Issuance of a Certificate of Birth Resulting in Stillbirth and the Power of Acknowledgement

By: Terrell Hatzilias, PhD

Content Warning: This article discusses grief, hope, and healing after pregnancy and infant loss. This information may be triggering – please go at your own pace.

“This bill was really about the importance of acknowledging and witnessing – acknowledging the truth that a birth occurred and standing witness to the heartbreak of death”. 

In the fall of 2018, I was blissfully anticipating the birth of my second child, a boy we had already named Kegan Christopher. I was nine months pregnant, just over a week before my due date when we received the devastating news that a blood clot in his umbilical cord had ended his life within minutes. There was no chance to save him, no warning signs of death – one minute he was here, and the next, our hearts were shattered. 

Following Kegan’s death, I was induced and labored twelve hours to deliver my perfect, beautiful, breathless, 6-pound, 10-ounce baby boy. I will never forget the cries of living babies echoing down the maternity ward hallway as I traced the features of the gorgeous, silent boy in my arms. After we had sobbed through our final goodbyes and Kegan had been taken to the morgue, we were immediately inundated with forms to fill out – forms for his death certificate, forms for his autopsy, forms for the morgue, forms for the funeral home, but nothing to acknowledge his birth. Nothing to acknowledge the nine months I had carried him, nothing to acknowledge the hours I had labored to deliver him. 

Washington State requires families to handle all arrangements and legalities for burying their stillborn children, but at the time offered nothing to acknowledge the reality that a stillborn baby had in fact been born. By not acknowledging the fullness of the stillbirth experience, the state was contributing to the shaming, silencing, and stigmatization of women who had already experienced unimaginable trauma. By not acknowledging the reality that a birth as well as a death occurred, the state was perhaps inadvertently but still actively, worsening the trauma of stillbirth.

As we struggled to come to terms with losing our son to stillbirth, I discovered the Star Legacy Foundation, an organization dedicated to stillbirth research and advocacy, and learned that over 40 states in the US offered parents stillbirth certificates of some form. It was at this point that we were connected to other bereaved parents and a legislative lobbyist, and then began the long process of passing a bill to allow Washington to join those states in supporting bereaved families. Previous efforts to pass a bill allowing a stillbirth certificate in Washington had not been successful, so we met with all special interest groups to discuss any concerns. After meeting with the Washington Department of Health and various women’s reproductive rights groups, we settled on language that everyone supported and moved forward. One of the largest obstacles in passing the bill was the fear that by acknowledging a birth occurred, women’s reproductive rights would be negatively impacted. For this reason, it became imperative to both have language that reproductive rights groups approved of and to have the bill tied to the already existing death certificate issued by the state. By tying the bill to an already established vital record, no rights or definitions in statute were, or could be, changed; the only outcome of our bill was that a bereaved mother would be allowed to request a certificate of birth resulting in stillbirth, if she so desired.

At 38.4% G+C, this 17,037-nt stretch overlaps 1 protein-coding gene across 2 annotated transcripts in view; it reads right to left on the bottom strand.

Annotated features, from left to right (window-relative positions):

After countless meetings, our bill eventually passed with strong majority, bipartisan support. Through the amazing work of our team of bereaved parents, our lobbyist, and the Washington community we were able to convey to our legislators the enormous impact this would have on bereaved parents’ mental health. This bill was really about the importance of acknowledging and witnessing – acknowledging the truth that a birth occurred and standing witness to the heartbreak of death. Nothing will ever undo the pain and trauma of losing a child to stillbirth – the horror of that day will stay in my mind and heart forever – but we can help each other with the amazing power of witnessing each other’s stories. While we may not be able to heal each other’s pain, we can stop causing further hurt through the simple gift of acknowledgment. In the end, this is really what our bill was about – acknowledging pain, but even more so, witnessing love. 

 For those who would like to obtain a Certificate of Birth Resulting in Stillbirth in Washington State, the application process is currently being drafted by the Washington Department of Health. Certificates will be available to be applied for October 1, 2022, and there is not a retroactive date limit after which the stillbirth must have occurred.

About the Author: Dr. Terrell Hatzilias is committed to relieving suffering in the world in memory of her son, Kegan Christopher Hatzilias. Kegan was unexpectedly stillborn at term, just over a week before his due date, in November 2018.  Kegan left behind his devastated mother, father, and big sister. Since Kegan’s death and birth, Terrell has been working to reduce the stigma and silencing that surround stillbirth. By helping traumatized women have a voice, she is hoping to alleviate the emotional and mental health challenges that frequently follow stillbirth. The entire Hatzilias family hopes to bring light into the world out of their immense suffering.
Kegan Christopher Hatzilias was born November 7, 2018. His gestational age was 38.5 weeks. He was 20 inches long and weighed 6 lbs, 10 oz at birth. He is greatly loved and deeply missed.
Terrell Hatzilias, PhD, testifying at the Washington State Capitol in favor of issuance of a Certificate of Birth Resulting in Stillbirth.

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